- The Washington Times - Monday, September 13, 2021

The embattled Loudoun County Public Schools system in Virginia has been targeted by a six-figure ad campaign calling for its leaders to “get politics out of the classroom” as they wrestle with pushback over what critics decry as left-wing indoctrination.

The ad by the Free to Learn Coalition aired Sunday during the NFL season opener between the Los Angeles Chargers and the Washington Football Team ahead of Tuesday’s school board meeting in Ashburn, Virginia.

Loudoun County, Virginia, spent nearly half-a-million to develop a divisive curriculum promoted by political activists,” says the ad’s narrator. “When parents spoke up, officials threatened to silence them.”

The ad shows footage of two teachers who have spoken out against the school board: Laura Morris, who quit last month over the district’s “politicized agendas,” and Tanner Cross, who was placed on administrative leave for refusing to call students by pronouns contrary to their biological sex.

“Suppression. Political activism. Censorship. Let’s get politics out of the classroom,” says the ad, which is running for the next two weeks on television in the D.C.-Virginia-Maryland area as well as digitally.



The Loudoun County School Board has faced angry crowds of parents and others objecting to the district’s “equity work,” which has been blasted as critical race theory, as well as the transgender student rights policy on restroom access, sports and preferred pronouns.

“Loudoun County Public School leadership has prioritized political activism above all else,” Free to Learn President Alleigh Marre said in a statement. “We have seen targeted efforts to silence dissenting parents and push teachers into reporting their colleagues. This activist behavior by Loudoun County leaders will not be tolerated.”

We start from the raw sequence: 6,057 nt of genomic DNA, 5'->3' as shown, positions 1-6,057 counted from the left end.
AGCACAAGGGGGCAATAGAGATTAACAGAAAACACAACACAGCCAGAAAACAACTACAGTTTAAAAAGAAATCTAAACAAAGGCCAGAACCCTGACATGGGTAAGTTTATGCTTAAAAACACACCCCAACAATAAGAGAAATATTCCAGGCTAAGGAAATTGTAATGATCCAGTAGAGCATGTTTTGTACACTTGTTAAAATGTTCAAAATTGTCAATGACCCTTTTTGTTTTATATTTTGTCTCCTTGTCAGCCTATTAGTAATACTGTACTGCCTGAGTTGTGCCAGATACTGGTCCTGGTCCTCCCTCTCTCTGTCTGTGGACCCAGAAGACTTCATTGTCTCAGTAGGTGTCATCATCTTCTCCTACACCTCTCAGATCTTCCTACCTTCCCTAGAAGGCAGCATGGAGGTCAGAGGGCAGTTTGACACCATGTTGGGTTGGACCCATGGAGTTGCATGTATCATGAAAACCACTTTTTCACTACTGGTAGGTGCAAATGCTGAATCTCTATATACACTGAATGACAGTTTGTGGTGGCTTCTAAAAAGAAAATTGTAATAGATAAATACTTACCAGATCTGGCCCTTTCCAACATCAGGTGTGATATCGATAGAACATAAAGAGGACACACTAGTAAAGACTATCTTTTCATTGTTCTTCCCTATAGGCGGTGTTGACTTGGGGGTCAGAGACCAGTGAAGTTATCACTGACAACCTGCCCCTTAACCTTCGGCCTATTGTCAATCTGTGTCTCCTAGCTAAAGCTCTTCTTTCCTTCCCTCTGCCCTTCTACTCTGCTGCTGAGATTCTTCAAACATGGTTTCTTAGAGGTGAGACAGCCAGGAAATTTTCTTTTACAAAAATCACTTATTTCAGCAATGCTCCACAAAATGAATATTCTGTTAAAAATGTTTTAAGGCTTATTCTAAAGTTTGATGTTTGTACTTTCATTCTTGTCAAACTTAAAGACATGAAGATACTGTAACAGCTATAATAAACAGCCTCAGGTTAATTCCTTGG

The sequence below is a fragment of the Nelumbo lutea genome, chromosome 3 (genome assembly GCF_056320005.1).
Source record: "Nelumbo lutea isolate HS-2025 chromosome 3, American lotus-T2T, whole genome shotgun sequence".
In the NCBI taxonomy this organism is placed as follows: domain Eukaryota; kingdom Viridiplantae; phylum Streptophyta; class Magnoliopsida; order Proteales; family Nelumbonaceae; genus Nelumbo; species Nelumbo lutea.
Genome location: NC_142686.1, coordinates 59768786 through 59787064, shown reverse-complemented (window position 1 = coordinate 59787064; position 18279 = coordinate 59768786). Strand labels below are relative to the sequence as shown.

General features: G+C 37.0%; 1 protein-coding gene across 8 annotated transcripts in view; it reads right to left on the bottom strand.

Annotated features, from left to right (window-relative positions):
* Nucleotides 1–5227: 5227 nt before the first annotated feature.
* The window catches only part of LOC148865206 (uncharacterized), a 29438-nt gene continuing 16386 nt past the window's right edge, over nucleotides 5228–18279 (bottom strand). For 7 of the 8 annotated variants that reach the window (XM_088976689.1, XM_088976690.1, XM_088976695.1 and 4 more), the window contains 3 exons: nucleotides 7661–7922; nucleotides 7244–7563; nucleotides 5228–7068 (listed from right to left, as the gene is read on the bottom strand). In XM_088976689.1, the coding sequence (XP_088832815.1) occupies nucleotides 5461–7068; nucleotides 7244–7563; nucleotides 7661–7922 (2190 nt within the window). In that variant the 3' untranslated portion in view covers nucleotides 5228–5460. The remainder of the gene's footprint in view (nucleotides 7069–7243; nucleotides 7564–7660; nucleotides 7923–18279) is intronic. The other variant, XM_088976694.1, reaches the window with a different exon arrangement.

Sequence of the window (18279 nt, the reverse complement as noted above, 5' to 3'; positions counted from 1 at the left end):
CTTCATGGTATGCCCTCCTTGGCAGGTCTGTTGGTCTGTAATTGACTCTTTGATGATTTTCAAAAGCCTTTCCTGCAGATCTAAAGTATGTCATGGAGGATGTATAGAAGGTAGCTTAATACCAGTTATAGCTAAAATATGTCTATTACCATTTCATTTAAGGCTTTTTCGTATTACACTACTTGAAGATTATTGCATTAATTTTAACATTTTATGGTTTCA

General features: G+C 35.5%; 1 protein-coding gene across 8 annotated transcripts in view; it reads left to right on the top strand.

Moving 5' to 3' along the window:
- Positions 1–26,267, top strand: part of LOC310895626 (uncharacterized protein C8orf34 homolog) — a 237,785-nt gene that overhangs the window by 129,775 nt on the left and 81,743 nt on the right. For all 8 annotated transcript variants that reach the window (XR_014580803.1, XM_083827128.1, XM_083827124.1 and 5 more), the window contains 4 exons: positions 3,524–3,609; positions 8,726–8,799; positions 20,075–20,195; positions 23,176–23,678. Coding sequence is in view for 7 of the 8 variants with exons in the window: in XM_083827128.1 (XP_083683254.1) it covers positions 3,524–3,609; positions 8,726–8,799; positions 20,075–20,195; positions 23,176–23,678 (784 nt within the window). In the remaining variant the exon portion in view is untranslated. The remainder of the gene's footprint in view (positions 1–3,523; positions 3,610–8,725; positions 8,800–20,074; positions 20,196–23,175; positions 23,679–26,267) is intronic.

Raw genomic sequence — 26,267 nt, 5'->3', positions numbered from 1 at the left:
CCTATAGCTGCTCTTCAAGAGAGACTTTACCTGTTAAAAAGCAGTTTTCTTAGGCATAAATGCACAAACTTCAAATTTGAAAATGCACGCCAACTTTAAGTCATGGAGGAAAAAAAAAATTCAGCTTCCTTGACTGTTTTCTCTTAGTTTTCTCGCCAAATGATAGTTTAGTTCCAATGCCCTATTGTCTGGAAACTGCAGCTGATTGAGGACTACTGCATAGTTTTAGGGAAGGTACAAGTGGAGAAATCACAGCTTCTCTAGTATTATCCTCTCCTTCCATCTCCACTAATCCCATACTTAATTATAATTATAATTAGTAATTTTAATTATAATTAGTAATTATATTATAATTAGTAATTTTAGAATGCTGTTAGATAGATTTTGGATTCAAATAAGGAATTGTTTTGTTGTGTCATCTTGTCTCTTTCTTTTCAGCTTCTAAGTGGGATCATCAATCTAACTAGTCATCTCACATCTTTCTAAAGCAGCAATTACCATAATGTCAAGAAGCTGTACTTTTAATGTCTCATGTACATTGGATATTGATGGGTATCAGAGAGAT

In her Aug. 11 comments before the board, Ms. Morris said teachers were encouraged to keep quiet about their disagreements with the board’s policies and to turn in colleagues who criticize them.

Superintendent Scott Ziegler defended the district’s policies in a June statement, saying they were “not an effort to indoctrinate students and staff into a particular philosophy or theory.”

“What they are is an effort to provide a welcoming, inclusive, affirming environment for all students,” Mr. Ziegler said.

Another group, Fight for Schools, turned in 1,860 signatures last month as part of a campaign to remove school board member Beth Barts.

The Loudoun ad buy comes as part of a $1 million national campaign launched in June to combat political activism in schools, with commercials airing previously in Arizona, New York and Virginia.

Ms. Marre previously has worked in the federal government as well as for the National Republican Senatorial Committee and National Republican Congressional Committee.

Wayde Byard, spokesman for Loudoun County Public Schools, challenged the ad’s assertions, saying that the curriculum was developed “in accordance with the requirements of the Virginia Board of Education,” not because “political activists demanded it.”

Mr. Byard also said that school officials had not threatened to silence parents for speaking up at board meetings, adding that the district “welcomes all perspectives.”

“LCPS recognizes the right of members of the community to free speech, and does not condone anyone targeting members of the community for their viewpoint,” schools Superintendent Scott Ziegler said in a statement.

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